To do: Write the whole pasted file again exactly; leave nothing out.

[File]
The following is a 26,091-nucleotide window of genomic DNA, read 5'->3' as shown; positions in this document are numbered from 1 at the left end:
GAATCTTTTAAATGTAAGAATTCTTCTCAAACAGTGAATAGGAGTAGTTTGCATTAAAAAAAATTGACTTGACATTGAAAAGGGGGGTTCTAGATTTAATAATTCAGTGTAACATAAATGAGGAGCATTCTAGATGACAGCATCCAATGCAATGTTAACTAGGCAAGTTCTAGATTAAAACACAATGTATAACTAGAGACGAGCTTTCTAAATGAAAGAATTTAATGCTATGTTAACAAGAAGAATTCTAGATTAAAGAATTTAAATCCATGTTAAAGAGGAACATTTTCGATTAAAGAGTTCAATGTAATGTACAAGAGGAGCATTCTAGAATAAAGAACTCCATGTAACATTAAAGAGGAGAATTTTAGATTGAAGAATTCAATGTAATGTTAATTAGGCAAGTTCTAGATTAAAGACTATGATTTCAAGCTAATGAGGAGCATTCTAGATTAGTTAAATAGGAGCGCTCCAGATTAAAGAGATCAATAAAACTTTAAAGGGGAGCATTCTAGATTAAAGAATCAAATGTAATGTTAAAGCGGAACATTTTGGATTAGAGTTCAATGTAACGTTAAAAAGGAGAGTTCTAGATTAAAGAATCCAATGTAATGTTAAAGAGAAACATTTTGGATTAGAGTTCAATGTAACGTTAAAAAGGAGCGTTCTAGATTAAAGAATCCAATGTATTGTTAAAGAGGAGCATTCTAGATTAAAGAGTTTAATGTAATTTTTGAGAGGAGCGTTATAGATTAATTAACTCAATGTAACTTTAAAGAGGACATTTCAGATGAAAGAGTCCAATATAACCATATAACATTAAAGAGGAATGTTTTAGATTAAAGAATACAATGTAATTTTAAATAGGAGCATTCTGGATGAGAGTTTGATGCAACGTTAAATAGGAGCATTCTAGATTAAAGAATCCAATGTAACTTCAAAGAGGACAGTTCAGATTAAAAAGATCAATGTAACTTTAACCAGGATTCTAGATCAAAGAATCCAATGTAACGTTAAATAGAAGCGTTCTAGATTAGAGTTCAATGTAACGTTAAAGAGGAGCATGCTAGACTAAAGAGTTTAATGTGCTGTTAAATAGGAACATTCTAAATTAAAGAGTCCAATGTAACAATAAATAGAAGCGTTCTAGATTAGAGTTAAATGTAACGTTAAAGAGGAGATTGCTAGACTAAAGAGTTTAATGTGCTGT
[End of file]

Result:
The following is a 26,091-nucleotide window of genomic DNA, read 5'->3' as shown; positions in this document are numbered from 1 at the left end:
GAATCTTTTAAATGTAAGAATTCTTCTCAAACAGTGAATAGGAGTAGTTTGCATTAAAAAAAATTGACTTGACATTGAAAAGGGGGGTTCTAGATTTAATAATTCAGTGTAACATAAATGAGGAGCATTCTAGATGACAGCATCCAATGCAATGTTAACTAGGCAAGTTCTAGATTAAAACACAATGTATAACTAGAGACGAGCTTTCTAAATGAAAGAATTTAATGCTATGTTAACAAGAAGAATTCTAGATTAAAGAATTTAAATCCATGTTAAAGAGGAACATTTTCGATTAAAGAGTTCAATGTAATGTACAAGAGGAGCATTCTAGAATAAAGAACTCCATGTAACATTAAAGAGGAGAATTTTAGATTGAAGAATTCAATGTAATGTTAATTAGGCAAGTTCTAGATTAAAGACTATGATTTCAAGCTAATGAGGAGCATTCTAGATTAGTTAAATAGGAGCGCTCCAGATTAAAGAGATCAATAAAACTTTAAAGGGGAGCATTCTAGATTAAAGAATCAAATGTAATGTTAAAGCGGAACATTTTGGATTAGAGTTCAATGTAACGTTAAAAAGGAGAGTTCTAGATTAAAGAATCCAATGTAATGTTAAAGAGAAACATTTTGGATTAGAGTTCAATGTAACGTTAAAAAGGAGCGTTCTAGATTAAAGAATCCAATGTATTGTTAAAGAGGAGCATTCTAGATTAAAGAGTTTAATGTAATTTTTGAGAGGAGCGTTATAGATTAATTAACTCAATGTAACTTTAAAGAGGACATTTCAGATGAAAGAGTCCAATATAACCATATAACATTAAAGAGGAATGTTTTAGATTAAAGAATACAATGTAATTTTAAATAGGAGCATTCTGGATGAGAGTTTGATGCAACGTTAAATAGGAGCATTCTAGATTAAAGAATCCAATGTAACTTCAAAGAGGACAGTTCAGATTAAAAAGATCAATGTAACTTTAACCAGGATTCTAGATCAAAGAATCCAATGTAACGTTAAATAGAAGCGTTCTAGATTAGAGTTCAATGTAACGTTAAAGAGGAGCATGCTAGACTAAAGAGTTTAATGTGCTGTTAAATAGGAACATTCTAAATTAAAGAGTCCAATGTAACAATAAATAGAAGCGTTCTAGATTAGAGTTAAATGTAACGTTAAAGAGGAGATTGCTAGACTAAAGAGTTTAATGTGCTGT